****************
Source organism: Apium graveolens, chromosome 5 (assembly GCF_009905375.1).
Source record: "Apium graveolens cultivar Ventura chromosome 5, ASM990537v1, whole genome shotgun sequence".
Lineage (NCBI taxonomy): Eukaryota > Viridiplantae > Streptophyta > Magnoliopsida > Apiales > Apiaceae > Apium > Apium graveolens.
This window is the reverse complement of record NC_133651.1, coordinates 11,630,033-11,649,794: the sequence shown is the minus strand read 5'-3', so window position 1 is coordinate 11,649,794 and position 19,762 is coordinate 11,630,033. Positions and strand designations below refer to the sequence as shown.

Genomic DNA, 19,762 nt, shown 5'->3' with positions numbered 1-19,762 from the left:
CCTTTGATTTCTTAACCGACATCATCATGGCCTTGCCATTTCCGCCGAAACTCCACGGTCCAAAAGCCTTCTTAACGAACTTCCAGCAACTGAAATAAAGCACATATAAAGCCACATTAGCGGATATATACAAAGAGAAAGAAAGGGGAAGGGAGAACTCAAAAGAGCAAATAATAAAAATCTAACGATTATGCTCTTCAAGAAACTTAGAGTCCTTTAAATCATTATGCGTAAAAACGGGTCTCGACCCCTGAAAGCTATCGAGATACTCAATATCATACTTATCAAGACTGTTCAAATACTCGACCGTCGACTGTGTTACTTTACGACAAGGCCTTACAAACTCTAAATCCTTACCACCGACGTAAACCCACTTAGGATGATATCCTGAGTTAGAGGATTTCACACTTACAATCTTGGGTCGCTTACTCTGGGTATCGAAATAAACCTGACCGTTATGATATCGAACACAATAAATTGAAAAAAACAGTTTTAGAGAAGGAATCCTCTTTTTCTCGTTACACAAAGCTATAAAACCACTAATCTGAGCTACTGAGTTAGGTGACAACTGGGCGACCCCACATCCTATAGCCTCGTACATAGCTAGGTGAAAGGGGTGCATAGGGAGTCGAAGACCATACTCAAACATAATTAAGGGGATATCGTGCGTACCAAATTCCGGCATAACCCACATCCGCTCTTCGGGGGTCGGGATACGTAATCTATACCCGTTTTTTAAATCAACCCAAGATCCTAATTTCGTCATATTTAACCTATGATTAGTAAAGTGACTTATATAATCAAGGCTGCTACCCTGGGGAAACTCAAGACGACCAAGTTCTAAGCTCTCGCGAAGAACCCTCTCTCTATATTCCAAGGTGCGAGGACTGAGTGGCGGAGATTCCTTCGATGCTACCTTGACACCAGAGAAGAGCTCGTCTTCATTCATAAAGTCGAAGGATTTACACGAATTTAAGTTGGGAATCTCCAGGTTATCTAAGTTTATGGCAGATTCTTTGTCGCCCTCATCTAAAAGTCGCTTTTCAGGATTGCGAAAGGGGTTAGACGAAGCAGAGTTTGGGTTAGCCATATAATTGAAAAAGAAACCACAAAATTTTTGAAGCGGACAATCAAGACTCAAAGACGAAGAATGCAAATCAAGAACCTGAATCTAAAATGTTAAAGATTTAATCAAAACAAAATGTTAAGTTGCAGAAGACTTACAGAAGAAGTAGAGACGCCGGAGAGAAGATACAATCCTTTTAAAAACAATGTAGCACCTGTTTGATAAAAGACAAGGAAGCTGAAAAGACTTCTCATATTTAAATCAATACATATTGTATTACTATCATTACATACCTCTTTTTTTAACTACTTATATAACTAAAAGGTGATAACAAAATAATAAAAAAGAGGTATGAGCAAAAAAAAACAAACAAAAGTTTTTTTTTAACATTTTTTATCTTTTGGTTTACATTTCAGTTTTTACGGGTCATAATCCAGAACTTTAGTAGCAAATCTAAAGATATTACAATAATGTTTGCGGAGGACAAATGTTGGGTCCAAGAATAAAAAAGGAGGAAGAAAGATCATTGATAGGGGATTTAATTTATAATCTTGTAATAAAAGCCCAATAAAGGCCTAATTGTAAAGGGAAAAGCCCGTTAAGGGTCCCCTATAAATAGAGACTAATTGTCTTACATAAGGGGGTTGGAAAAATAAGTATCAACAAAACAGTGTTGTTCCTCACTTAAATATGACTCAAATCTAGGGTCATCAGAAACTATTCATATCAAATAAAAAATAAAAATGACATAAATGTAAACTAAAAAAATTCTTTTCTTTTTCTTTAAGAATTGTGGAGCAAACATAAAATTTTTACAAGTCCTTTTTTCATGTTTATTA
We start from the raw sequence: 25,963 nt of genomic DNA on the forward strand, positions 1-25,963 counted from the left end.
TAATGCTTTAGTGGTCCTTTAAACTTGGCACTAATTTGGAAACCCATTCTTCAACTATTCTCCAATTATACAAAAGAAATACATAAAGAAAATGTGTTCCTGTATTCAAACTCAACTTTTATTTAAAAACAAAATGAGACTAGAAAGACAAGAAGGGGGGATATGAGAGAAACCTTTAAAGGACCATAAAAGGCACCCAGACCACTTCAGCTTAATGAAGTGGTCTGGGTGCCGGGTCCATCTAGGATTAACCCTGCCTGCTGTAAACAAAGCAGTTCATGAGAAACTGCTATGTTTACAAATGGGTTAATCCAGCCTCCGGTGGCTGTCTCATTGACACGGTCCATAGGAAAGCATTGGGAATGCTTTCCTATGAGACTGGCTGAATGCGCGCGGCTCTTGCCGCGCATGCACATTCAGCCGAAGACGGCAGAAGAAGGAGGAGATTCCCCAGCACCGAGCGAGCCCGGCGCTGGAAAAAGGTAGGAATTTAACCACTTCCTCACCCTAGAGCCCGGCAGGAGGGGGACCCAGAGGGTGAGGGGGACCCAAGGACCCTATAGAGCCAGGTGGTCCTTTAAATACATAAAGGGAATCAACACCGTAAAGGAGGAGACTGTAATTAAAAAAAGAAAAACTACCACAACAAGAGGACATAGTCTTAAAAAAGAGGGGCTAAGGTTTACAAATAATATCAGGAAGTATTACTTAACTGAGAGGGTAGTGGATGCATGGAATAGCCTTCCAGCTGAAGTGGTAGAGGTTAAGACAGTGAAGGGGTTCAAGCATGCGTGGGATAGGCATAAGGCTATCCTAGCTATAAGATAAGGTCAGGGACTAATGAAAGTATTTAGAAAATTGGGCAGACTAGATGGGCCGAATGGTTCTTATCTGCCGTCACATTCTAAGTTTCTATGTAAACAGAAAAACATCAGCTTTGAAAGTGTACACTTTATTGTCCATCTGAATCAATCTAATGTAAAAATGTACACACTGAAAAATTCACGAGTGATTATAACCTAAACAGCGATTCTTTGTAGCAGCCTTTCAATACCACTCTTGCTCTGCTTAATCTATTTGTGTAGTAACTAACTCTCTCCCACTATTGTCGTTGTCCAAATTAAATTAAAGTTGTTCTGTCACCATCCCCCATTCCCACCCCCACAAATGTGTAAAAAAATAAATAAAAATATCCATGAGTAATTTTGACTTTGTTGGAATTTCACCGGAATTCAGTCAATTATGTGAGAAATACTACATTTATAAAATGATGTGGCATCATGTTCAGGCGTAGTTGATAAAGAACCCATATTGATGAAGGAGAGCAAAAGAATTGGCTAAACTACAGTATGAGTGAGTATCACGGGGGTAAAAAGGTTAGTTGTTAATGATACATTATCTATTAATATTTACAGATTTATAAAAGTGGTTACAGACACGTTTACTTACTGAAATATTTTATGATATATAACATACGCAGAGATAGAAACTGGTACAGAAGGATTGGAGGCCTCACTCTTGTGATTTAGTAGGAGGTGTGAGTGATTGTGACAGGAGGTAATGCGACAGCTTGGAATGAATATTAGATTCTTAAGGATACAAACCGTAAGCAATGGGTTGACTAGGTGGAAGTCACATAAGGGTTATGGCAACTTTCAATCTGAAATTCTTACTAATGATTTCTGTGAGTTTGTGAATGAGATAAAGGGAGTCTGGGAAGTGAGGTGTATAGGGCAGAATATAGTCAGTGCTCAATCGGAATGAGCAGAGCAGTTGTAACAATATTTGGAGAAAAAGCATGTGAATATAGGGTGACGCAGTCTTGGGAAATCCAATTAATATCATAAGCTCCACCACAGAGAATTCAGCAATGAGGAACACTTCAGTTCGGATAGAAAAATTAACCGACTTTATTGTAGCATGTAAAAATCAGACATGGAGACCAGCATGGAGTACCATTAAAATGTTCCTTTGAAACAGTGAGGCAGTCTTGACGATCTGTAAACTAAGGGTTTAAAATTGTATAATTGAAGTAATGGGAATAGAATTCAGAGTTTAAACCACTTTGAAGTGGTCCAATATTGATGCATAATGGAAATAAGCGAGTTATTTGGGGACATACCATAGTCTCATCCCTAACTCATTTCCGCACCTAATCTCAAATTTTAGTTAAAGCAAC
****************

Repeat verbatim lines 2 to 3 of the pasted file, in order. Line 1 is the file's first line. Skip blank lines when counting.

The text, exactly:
Source record: "Apium graveolens cultivar Ventura chromosome 5, ASM990537v1, whole genome shotgun sequence".
Lineage (NCBI taxonomy): Eukaryota > Viridiplantae > Streptophyta > Magnoliopsida > Apiales > Apiaceae > Apium > Apium graveolens.